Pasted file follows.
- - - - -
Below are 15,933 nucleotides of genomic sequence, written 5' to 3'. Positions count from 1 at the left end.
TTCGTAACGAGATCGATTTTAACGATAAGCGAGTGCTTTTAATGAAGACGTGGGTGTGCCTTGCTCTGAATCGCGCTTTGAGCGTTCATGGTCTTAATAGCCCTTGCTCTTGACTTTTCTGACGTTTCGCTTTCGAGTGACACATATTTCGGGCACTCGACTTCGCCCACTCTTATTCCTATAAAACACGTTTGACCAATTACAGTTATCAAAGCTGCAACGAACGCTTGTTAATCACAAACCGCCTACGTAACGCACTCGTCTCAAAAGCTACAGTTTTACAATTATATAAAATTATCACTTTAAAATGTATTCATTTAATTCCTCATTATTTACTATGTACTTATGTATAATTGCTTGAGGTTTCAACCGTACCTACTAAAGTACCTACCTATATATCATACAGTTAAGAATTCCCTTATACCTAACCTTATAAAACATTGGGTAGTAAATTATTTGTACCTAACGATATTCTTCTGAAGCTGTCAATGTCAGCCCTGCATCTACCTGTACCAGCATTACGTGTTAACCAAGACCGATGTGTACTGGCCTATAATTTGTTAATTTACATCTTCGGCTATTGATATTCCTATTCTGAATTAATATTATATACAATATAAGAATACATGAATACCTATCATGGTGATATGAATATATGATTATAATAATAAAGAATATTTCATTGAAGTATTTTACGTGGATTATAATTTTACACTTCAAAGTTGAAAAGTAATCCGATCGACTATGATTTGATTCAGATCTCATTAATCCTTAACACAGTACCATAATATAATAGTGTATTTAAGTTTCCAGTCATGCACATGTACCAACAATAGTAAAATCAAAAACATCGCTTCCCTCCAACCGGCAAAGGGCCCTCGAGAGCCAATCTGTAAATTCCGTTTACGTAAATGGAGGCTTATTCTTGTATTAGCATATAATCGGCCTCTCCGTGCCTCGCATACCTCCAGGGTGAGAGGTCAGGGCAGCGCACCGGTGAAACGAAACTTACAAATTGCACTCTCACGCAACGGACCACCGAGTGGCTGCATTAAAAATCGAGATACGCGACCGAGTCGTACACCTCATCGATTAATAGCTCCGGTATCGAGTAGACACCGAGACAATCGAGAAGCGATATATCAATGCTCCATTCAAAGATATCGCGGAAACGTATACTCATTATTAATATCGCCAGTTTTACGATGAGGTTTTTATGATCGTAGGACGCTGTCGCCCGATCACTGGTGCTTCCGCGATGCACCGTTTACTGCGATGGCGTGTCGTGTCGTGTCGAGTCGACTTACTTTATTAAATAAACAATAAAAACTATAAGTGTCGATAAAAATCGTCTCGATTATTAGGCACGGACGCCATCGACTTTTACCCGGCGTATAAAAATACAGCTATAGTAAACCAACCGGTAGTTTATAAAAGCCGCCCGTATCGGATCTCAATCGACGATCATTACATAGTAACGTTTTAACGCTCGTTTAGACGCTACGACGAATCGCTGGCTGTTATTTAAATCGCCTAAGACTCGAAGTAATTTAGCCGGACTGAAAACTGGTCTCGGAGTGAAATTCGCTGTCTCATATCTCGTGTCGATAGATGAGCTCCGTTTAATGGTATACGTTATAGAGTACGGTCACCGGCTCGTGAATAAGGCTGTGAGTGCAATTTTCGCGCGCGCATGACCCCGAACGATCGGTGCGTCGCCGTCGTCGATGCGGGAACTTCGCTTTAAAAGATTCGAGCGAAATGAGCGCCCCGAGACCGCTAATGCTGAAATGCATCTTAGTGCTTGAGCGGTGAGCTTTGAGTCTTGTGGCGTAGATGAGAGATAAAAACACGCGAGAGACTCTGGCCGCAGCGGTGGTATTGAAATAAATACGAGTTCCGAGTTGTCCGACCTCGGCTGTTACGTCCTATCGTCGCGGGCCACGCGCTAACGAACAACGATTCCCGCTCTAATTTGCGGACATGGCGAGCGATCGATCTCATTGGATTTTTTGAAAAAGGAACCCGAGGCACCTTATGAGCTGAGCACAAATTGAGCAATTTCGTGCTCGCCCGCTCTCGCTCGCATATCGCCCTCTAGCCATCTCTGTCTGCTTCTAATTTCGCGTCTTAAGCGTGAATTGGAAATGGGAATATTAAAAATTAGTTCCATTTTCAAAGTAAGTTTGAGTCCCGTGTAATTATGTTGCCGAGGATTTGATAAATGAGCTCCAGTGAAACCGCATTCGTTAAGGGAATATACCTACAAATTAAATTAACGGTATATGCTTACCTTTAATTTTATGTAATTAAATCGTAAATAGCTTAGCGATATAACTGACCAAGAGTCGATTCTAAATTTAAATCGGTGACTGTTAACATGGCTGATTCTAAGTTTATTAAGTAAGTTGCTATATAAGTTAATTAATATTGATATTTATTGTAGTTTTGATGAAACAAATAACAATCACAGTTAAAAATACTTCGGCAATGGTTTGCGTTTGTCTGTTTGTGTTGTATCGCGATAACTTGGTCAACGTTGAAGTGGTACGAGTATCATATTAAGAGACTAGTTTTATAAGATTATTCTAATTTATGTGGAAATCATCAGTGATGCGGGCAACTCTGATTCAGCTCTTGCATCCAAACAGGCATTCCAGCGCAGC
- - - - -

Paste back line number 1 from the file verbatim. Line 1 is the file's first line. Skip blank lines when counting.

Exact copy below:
Below are 15,933 nucleotides of genomic sequence, written 5' to 3'. Positions count from 1 at the left end.